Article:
With the M3 coupé now gone, which car can step up to fill its shoes?
The BMW M4 costs £59,145 with a DCT gearbox
Alpina's B4 will set you back £58,950
The M235i costs £34,260
The B4 Biturbo arrives hot on the heels of the well received D3 diesel saloon
The M235i is a performance car bargain for keen drivers, especially in this company
The M235i scored 4.5 stars in the Autocar road test
The M4 falls slightly behind the M235i on our road test, scoring four stars
The B4 is the closest that Alpina has come to making a direct competitor to an M car
The B4 outputs 136bhp for each of its three litres
Of these three models, the M4 is the most exciting, the B4 the most sophisticated and the M235i the best bargain
The M4 features a 431bhp 3.0-litre six-cylinder twin-turbocharged petrol motor
The Alpina B4's six-cylinder twin-turbocharged 3.0-litre petrol engine develops the most torque, at 443lb ft
The M235i's 3.0-litre six-cylinder turbocharged petrol engine develops 326bhp
The Alpina sports the most sophisticated look here
The M4, meanwhile, has the most aggressive front-end design
The smaller M235i appears stunted next to its larger siblings
The Alpina feels the most luxurious inside
The B4 Biturbo's engine is connected to an 8-speed automatic transmission
This M4 comes with a 7-speed dual-clutch automatic transmission
The M235i features a 6-speed manual transmission
The M4's driving environment is well conceived, and features plenty of premium materials
There's a step down in quality inside the M235i
The B4 Biturbo has a range of 420 miles
The M235i can cover just 340 miles, though it has the same 60-litre fuel tank as the M4 and B4
The M4 has a range of 380 miles
All three cars feature MacPherson struts at the front and a multi-link setup at the rear
The M235i is the only car here to feature a single turbocharger
The B4 and M4 has similar kerb weights, at 1615kg and 1612kg respectively
Both the B4 and M4 use twin turbochargers on their 3.0-litre petrol engines
The B4 Biturbo has the highest top speed here, at 188mph
The M4 reaches 62mph in 4.1 seconds, the B4 Biturbo takes slightly longer at 4.2 seconds
The M4 feels comfortable
The Alpina has 20-inch alloy wheels
The BMW M4 sits on 19-inch alloys
The M235i's alloys measure 18 inches in diameter
The BMW M235i returns up to 34.9mpg and emits 189g/km of CO2
The M4 emits the most CO2, at 194g/km; its fuel economy is rated at 34.0mpg
The B4 Biturbo returns 37.2mpg and emits 177g/km
Some might crave the simplicity of such innocent times but the world is now a far more complex, not to mention complicated, place and quick, compact BMWs are no exception.
The traditional two-door M3 isn’t even an M3 any more but an M4, and while for decades there has usually been an Alpina alternative for the more eclectically minded, the Buchloe brand has always kept a respectful conceptual distance between the two.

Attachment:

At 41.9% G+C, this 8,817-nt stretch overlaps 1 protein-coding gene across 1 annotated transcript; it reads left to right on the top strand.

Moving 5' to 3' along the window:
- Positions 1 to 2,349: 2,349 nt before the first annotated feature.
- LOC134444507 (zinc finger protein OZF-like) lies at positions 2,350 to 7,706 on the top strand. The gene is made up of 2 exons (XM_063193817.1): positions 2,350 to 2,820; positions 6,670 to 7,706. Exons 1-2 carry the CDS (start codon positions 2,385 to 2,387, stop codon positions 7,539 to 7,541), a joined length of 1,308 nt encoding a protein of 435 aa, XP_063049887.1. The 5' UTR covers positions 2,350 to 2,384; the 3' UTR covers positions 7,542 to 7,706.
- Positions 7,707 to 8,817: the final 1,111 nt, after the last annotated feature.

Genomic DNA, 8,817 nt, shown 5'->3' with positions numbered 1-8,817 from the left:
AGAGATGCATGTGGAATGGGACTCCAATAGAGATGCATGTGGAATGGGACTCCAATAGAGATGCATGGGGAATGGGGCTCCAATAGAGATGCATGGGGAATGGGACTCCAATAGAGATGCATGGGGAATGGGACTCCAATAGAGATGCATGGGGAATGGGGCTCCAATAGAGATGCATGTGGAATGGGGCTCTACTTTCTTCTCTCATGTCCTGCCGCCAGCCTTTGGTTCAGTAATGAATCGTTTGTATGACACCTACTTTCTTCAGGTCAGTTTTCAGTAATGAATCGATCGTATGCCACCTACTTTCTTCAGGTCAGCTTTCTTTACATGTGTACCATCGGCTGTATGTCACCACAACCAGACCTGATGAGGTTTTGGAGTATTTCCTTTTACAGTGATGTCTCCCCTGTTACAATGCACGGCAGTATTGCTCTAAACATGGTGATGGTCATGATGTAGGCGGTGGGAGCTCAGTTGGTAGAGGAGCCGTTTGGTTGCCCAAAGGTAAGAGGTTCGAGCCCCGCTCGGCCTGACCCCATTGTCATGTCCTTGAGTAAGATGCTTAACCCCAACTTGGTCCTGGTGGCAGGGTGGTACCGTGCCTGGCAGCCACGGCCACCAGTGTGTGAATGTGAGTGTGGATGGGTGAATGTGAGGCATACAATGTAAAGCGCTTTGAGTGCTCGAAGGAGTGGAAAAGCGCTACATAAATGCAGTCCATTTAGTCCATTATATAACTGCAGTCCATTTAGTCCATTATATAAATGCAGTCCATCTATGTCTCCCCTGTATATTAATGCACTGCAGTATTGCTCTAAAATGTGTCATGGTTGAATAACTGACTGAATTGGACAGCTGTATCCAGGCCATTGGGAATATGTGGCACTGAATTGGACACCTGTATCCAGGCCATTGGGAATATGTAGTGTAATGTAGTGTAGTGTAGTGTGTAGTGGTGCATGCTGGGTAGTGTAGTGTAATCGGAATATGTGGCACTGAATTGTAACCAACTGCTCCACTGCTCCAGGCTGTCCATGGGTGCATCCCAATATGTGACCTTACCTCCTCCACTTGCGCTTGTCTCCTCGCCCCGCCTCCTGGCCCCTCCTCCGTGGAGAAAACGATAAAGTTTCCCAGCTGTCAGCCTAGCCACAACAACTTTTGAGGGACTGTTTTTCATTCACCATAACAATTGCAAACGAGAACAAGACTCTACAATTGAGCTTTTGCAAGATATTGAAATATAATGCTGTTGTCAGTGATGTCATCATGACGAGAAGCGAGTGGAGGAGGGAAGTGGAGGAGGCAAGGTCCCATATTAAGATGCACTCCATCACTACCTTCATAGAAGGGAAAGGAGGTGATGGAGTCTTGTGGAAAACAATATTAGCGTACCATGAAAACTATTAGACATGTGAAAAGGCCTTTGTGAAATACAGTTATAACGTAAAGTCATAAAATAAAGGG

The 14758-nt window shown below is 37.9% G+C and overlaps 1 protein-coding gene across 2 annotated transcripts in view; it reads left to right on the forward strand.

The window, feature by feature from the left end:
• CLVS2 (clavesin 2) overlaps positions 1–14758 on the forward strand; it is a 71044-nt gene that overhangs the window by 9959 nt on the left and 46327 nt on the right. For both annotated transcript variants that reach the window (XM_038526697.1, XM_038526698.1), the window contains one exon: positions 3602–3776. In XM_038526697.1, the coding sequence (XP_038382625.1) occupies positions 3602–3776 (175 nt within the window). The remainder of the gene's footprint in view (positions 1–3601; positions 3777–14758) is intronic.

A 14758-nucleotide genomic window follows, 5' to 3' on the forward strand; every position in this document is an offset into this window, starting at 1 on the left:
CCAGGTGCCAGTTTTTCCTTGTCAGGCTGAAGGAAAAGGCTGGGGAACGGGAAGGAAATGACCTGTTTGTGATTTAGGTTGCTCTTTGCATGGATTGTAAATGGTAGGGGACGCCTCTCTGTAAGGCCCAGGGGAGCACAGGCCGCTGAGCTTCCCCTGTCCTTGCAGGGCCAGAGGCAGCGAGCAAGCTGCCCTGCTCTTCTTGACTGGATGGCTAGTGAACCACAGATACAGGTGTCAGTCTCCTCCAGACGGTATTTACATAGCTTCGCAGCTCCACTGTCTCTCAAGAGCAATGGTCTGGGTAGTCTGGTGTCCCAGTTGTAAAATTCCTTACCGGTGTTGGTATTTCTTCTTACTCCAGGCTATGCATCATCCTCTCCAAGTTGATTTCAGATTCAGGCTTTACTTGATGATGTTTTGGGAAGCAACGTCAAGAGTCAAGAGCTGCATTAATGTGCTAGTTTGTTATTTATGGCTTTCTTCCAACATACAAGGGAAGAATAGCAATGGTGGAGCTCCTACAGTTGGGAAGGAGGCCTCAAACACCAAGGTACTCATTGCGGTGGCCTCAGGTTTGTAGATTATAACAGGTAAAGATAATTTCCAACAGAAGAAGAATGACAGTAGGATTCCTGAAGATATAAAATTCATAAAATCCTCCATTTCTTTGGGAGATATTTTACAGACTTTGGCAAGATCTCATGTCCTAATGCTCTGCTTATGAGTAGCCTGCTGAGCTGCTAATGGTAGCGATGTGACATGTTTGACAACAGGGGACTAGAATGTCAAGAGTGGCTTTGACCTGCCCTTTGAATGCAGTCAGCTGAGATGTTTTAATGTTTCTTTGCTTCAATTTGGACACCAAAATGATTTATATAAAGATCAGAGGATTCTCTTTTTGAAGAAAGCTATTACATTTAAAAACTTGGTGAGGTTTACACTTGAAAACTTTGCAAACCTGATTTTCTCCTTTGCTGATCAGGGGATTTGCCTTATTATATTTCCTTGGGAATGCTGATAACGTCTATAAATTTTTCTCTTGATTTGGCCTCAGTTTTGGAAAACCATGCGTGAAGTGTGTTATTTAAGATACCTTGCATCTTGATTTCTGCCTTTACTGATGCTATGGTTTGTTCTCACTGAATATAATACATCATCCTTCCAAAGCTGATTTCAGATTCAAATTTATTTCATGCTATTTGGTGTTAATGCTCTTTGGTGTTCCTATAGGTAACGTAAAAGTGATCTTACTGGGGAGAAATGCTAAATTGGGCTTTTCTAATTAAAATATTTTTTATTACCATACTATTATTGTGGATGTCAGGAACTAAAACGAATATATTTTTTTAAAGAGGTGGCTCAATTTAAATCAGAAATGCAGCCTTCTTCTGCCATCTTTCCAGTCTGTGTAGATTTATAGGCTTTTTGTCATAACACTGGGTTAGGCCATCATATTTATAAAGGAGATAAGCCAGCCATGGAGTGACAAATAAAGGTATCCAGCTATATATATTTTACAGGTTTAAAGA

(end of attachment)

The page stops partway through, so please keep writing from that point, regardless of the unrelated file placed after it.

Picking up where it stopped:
No longer: Alpina’s brand-new B4 is priced to within £200 of this M4 and has a 0-62mph time within 0.1sec, a weight within 3kg and a 3.0-litre twin-turbo straight six engine with an identical capacity.
Spurred by recent successes, Alpina has never been bolder, nor bitten so hard upon the hand that has fed it donor vehicles for almost half a century.
And what is this, standing meekly in the shadows of these twin titans? It’s yet another BMW two-door coupé, also with M badges and, yes, a 3.0-litre turbo motor of exactly the same origin as the other two.
As we shall see, there are many differences between the three cars here but clearly none so great as this: although the B4 Biturbo and a paddle-equipped M4 are priced either side of the £59,000 mark, the M235i costs just a little more than £34,000.
You could buy it and an entire other 3-series before reaching the price of either of the others, a £25,000 gulf that only an extraordinary leap in ability and entertainment could justify.
So we’ll start here first. Parked with its glamorous companions, it looks very much the annoying tag-along little sibling. It’s presentable enough in isolation, but compared with its sleek sisters, the M235i looks dumpy, awkward and under-dressed on its 18-inch rims.
Its cabin is based on the same architecture (as indeed is the entire car, albeit with an abbreviated wheelbase) but even once you take into account the optional piano black and carbonfibre fillets fitted to the B4 and M4 respectively, it’s a lot less luxurious in here.
Even so, room in the rear is better than you’d expect: it’s cramped if you’re an average-sized adult but you’ll keep the blood flowing to your feet on short journeys and not much more can be said for the other two with their thicker, more space-inefficient front seats.